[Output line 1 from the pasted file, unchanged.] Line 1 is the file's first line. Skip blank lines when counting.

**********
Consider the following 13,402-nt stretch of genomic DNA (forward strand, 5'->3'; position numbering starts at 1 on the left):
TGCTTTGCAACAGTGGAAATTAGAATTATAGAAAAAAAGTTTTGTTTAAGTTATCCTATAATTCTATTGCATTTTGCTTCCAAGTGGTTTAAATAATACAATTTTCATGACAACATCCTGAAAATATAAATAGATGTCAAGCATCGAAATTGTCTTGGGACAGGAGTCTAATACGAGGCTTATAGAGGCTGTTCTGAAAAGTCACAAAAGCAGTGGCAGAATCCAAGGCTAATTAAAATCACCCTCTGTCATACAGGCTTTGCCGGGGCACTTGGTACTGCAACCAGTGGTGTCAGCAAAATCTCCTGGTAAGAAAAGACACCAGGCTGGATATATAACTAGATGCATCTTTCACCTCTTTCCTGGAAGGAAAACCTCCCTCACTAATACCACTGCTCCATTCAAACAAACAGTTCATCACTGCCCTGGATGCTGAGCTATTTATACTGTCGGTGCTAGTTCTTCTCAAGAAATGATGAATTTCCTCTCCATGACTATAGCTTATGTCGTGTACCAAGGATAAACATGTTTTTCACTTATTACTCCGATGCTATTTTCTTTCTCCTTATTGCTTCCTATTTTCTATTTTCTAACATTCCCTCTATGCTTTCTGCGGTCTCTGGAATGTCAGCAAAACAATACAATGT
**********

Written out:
Consider the following 13,402-nt stretch of genomic DNA (forward strand, 5'->3'; position numbering starts at 1 on the left):